Once again, there has been an incident where someone went up to a breastfeeding mother and told her she had to cover up or leave. Once again, the media feels to need to create a breeding ground for ignorance by asking questions like “should there be any restrictions on breastfeeding in public?” The answer to that stupid question and yes…there are stupid questions, is simply NO. There should not be any restrictions. There is a myriad of reasons why women should and are able to breastfeed anytime, anywhere.Human Rights1. It is illegal to discriminate against or harass a woman because of her sex, including pregnancy and breastfeeding. or if it isn’t where you live, it should be!

via 50 Reasons for Breastfeeding Anytime, Anywhere | PhD in Parenting.

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NOTEWORTHY WEDNESDAY!

Breast is best…the comments…

“So overall, yes, breast is probably best. But not so much better that formula deserves the label of “public health menace,” alongside smoking. Given what we know so far, it seems reasonable to put breast-feeding’s health benefits on the plus side of the ledger and other things—modesty, independence, career, sanity—on the minus side, and then tally them up and make a decision. But in this risk-averse age of parenting, that’s not how it’s done.

….

My best guess is something I can’t quite articulate. Breast-feeding does not belong in the realm of facts and hard numbers; it is much too intimate and elemental. It contains all of my awe about motherhood, and also my ambivalence. Right now, even part-time, it’s a strain. But I also know that this is probably my last chance to feel warm baby skin up against mine, and one day I will miss it.

via The Case Against Breast-Feeding – Magazine – The Atlantic.

Here’s my message to other moms anxious about formula-feeding: If you absolutely hate breastfeeding for whatever reason, stop. Let it (and the guilt) go. Breastfeeding may be healthier than formula, but the formula they’re making these days is pretty awesome, too. The extra nutrients and antibodies a woman’s breast milk provides may not be worth crying every time you have to breastfeed. The truth is that your child can thrive on breast milk or formula, but an unhappy mama does not a healthy baby make. So let’s stop using how we feed our babies as an occasion to make ourselves — or other moms — miserable.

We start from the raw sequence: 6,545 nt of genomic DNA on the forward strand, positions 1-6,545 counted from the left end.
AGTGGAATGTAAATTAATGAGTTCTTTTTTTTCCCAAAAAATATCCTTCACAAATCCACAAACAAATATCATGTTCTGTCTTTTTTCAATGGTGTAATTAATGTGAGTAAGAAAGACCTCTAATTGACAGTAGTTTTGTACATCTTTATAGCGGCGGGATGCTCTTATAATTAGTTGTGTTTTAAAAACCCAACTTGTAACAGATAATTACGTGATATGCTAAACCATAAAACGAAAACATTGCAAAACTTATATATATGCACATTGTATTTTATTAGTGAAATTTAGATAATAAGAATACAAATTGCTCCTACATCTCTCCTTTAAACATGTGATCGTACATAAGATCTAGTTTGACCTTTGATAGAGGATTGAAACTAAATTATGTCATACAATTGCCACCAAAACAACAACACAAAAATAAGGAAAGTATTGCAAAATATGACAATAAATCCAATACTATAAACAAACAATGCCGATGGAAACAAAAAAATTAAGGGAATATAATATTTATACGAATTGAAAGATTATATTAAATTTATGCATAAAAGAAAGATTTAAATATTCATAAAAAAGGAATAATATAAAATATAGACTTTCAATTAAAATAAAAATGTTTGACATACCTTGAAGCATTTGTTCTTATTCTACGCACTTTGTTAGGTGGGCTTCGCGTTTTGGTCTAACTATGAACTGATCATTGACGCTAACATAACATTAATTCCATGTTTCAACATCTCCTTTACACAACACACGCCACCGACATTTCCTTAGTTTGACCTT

Not breastfeeding and feeding baby formula don’t make you a bad mother.”

My thoughts…

Breast Feeding has been in the news this past week with the IRS giving moms a tax-break on breast pumps. Finally, there is recognition for moms who need pumps for a myriad of reasons to help them continue to breastfeed.

Let me start out by acknowledging that I did not breastfeed either one of my children…it was a decision I made without any guilt even though I was a maternal-child nurse and had a fair amount of knowledge about breastfeeding.

It was part of my job to help women with breast feeding after delivery and during their post partum  hospital stay which in the 70’s when I began my career was on average 4-5 days for a vaginal delivery and 7-8 days for a c-section, unlike today’s very brief hospital stays after delivery. Nurses played an important role in mother-baby care for more of an extended period of time in those days of lengthier hospital stays.

Breast feeding was really on the upswing in New York City during the 70’s and many moms were choosing it as an option.

Often the first couple of days breast feeding would go fairly smoothly. It was a learning time for both mother and baby.  It seemed that gentle coaxing and encouragement gave a new mom and baby all they needed.

Then on the third post-partum day something dramatic occurred…. mom’s milk came in and the “honeymoon” period for mother and baby was usually over.

At this point, sometimes mom would even have a slight fever and be somewhat uncomfortable until baby breast fed and relieved the pressure from her warm breasts…but other moms would be initially so engorged with milk they would be crying as would baby who was having difficulty attaching to mom’s rock hard nipples. Then for some moms there was the problem of sore nipples to contend with…ouch!